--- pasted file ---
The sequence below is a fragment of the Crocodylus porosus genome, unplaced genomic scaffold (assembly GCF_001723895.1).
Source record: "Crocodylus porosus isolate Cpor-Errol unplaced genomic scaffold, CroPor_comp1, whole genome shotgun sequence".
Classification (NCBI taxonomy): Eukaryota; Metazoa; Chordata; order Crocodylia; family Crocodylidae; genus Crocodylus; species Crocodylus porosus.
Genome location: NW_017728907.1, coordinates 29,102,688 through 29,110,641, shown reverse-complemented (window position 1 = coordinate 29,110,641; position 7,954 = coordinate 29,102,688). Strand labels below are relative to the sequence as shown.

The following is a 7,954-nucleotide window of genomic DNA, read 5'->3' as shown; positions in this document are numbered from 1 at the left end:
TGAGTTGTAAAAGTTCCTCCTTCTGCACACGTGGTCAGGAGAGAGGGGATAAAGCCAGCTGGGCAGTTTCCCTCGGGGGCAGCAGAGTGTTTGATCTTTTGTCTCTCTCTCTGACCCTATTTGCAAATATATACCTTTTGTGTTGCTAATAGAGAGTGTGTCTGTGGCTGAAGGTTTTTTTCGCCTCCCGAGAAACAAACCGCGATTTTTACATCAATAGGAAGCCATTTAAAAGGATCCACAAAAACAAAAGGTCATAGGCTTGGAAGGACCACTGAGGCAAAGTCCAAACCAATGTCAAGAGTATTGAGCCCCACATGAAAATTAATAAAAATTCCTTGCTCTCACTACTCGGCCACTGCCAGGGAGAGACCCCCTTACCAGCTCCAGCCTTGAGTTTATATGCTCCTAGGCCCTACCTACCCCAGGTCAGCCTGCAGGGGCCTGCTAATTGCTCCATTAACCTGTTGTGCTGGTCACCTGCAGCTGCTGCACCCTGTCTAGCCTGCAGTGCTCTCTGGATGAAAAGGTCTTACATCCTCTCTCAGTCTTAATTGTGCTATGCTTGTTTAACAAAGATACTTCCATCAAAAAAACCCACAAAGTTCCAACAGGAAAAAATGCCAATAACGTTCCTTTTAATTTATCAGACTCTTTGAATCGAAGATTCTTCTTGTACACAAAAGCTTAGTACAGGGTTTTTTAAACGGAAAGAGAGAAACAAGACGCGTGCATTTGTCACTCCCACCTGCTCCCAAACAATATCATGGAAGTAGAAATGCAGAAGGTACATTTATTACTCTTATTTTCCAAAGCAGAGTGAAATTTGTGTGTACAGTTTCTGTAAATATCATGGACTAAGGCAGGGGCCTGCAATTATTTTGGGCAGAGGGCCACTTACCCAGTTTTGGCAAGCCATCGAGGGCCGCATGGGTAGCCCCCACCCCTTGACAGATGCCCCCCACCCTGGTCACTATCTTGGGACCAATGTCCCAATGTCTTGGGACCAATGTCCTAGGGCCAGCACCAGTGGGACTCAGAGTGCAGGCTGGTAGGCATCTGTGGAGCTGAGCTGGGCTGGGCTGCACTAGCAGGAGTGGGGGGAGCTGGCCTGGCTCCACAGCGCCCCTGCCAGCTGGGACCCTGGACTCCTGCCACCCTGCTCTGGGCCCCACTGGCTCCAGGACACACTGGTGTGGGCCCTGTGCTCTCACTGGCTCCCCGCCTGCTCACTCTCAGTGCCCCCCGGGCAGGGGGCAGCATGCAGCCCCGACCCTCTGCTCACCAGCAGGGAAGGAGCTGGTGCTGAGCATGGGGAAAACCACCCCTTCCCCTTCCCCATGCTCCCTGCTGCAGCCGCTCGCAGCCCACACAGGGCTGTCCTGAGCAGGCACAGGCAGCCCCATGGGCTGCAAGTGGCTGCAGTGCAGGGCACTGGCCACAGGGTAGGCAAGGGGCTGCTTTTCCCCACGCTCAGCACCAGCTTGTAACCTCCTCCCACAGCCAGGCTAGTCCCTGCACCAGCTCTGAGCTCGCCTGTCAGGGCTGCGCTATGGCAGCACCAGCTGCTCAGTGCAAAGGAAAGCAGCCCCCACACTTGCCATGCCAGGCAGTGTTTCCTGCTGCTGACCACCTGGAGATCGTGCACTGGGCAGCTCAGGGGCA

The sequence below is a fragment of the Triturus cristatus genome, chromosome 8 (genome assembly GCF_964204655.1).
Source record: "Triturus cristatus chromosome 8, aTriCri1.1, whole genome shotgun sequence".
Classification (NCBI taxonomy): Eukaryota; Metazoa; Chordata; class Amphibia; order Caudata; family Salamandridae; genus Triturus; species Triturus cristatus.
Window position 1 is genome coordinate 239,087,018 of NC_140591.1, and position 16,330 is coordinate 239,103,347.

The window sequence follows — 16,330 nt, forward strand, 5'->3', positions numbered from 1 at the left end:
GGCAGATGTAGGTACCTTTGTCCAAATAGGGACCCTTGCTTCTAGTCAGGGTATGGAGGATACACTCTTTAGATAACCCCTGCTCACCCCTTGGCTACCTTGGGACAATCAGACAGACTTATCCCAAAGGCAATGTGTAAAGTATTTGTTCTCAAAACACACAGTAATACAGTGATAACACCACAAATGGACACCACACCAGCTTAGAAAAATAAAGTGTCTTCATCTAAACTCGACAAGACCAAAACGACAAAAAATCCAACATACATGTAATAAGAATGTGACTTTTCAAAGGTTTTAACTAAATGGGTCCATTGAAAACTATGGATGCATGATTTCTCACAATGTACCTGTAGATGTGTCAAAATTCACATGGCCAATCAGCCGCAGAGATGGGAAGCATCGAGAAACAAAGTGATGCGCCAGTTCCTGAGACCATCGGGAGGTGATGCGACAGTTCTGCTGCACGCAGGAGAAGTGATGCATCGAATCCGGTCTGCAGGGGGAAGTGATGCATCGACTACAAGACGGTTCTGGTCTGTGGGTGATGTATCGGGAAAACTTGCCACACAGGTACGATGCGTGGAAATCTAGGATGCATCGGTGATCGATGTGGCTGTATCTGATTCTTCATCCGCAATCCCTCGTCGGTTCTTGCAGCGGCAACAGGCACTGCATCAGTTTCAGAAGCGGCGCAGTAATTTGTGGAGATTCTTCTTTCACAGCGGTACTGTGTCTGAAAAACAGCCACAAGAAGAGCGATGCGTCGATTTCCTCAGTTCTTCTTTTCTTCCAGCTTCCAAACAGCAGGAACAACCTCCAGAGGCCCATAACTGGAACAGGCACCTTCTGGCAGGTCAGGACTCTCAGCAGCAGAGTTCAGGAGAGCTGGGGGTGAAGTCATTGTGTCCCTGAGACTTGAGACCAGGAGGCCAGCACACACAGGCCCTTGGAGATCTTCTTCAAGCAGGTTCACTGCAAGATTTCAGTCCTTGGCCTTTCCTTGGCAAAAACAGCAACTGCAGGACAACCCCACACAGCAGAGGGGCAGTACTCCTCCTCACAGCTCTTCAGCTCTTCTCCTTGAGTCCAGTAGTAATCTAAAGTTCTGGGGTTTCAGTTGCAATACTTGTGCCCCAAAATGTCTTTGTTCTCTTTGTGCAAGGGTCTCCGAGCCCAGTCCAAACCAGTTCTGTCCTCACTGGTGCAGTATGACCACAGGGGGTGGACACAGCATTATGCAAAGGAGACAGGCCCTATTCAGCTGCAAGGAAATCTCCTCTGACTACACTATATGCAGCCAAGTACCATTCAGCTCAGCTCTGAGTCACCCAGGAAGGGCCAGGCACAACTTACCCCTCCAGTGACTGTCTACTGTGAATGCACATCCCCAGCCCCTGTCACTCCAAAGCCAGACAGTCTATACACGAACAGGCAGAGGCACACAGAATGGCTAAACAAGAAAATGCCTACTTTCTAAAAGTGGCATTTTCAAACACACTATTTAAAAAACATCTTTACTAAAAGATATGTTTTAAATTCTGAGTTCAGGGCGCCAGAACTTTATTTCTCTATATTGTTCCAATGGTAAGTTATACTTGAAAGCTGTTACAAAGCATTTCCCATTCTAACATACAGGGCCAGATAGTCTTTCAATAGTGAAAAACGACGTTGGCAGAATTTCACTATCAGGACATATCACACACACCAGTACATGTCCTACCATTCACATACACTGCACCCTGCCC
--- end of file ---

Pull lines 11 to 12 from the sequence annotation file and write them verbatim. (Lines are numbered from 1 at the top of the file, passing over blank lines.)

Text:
The window sequence follows — 16,330 nt, forward strand, 5'->3', positions numbered from 1 at the left end:
GGCAGATGTAGGTACCTTTGTCCAAATAGGGACCCTTGCTTCTAGTCAGGGTATGGAGGATACACTCTTTAGATAACCCCTGCTCACCCCTTGGCTACCTTGGGACAATCAGACAGACTTATCCCAAAGGCAATGTGTAAAGTATTTGTTCTCAAAACACACAGTAATACAGTGATAACACCACAAATGGACACCACACCAGCTTAGAAAAATAAAGTGTCTTCATCTAAACTCGACAAGACCAAAACGACAAAAAATCCAACATACATGTAATAAGAATGTGACTTTTCAAAGGTTTTAACTAAATGGGTCCATTGAAAACTATGGATGCATGATTTCTCACAATGTACCTGTAGATGTGTCAAAATTCACATGGCCAATCAGCCGCAGAGATGGGAAGCATCGAGAAACAAAGTGATGCGCCAGTTCCTGAGACCATCGGGAGGTGATGCGACAGTTCTGCTGCACGCAGGAGAAGTGATGCATCGAATCCGGTCTGCAGGGGGAAGTGATGCATCGACTACAAGACGGTTCTGGTCTGTGGGTGATGTATCGGGAAAACTTGCCACACAGGTACGATGCGTGGAAATCTAGGATGCATCGGTGATCGATGTGGCTGTATCTGATTCTTCATCCGCAATCCCTCGTCGGTTCTTGCAGCGGCAACAGGCACTGCATCAGTTTCAGAAGCGGCGCAGTAATTTGTGGAGATTCTTCTTTCACAGCGGTACTGTGTCTGAAAAACAGCCACAAGAAGAGCGATGCGTCGATTTCCTCAGTTCTTCTTTTCTTCCAGCTTCCAAACAGCAGGAACAACCTCCAGAGGCCCATAACTGGAACAGGCACCTTCTGGCAGGTCAGGACTCTCAGCAGCAGAGTTCAGGAGAGCTGGGGGTGAAGTCATTGTGTCCCTGAGACTTGAGACCAGGAGGCCAGCACACACAGGCCCTTGGAGATCTTCTTCAAGCAGGTTCACTGCAAGATTTCAGTCCTTGGCCTTTCCTTGGCAAAAACAGCAACTGCAGGACAACCCCACACAGCAGAGGGGCAGTACTCCTCCTCACAGCTCTTCAGCTCTTCTCCTTGAGTCCAGTAGTAATCTAAAGTTCTGGGGTTTCAGTTGCAATACTTGTGCCCCAAAATGTCTTTGTTCTCTTTGTGCAAGGGTCTCCGAGCCCAGTCCAAACCAGTTCTGTCCTCACTGGTGCAGTATGACCACAGGGGGTGGACACAGCATTATGCAAAGGAGACAGGCCCTATTCAGCTGCAAGGAAATCTCCTCTGACTACACTATATGCAGCCAAGTACCATTCAGCTCAGCTCTGAGTCACCCAGGAAGGGCCAGGCACAACTTACCCCTCCAGTGACTGTCTACTGTGAATGCACATCCCCAGCCCCTGTCACTCCAAAGCCAGACAGTCTATACACGAACAGGCAGAGGCACACAGAATGGCTAAACAAGAAAATGCCTACTTTCTAAAAGTGGCATTTTCAAACACACTATTTAAAAAACATCTTTACTAAAAGATATGTTTTAAATTCTGAGTTCAGGGCGCCAGAACTTTATTTCTCTATATTGTTCCAATGGTAAGTTATACTTGAAAGCTGTTACAAAGCATTTCCCATTCTAACATACAGGGCCAGATAGTCTTTCAATAGTGAAAAACGACGTTGGCAGAATTTCACTATCAGGACATATCACACACACCAGTACATGTCCTACCATTCACATACACTGCACCCTGCCC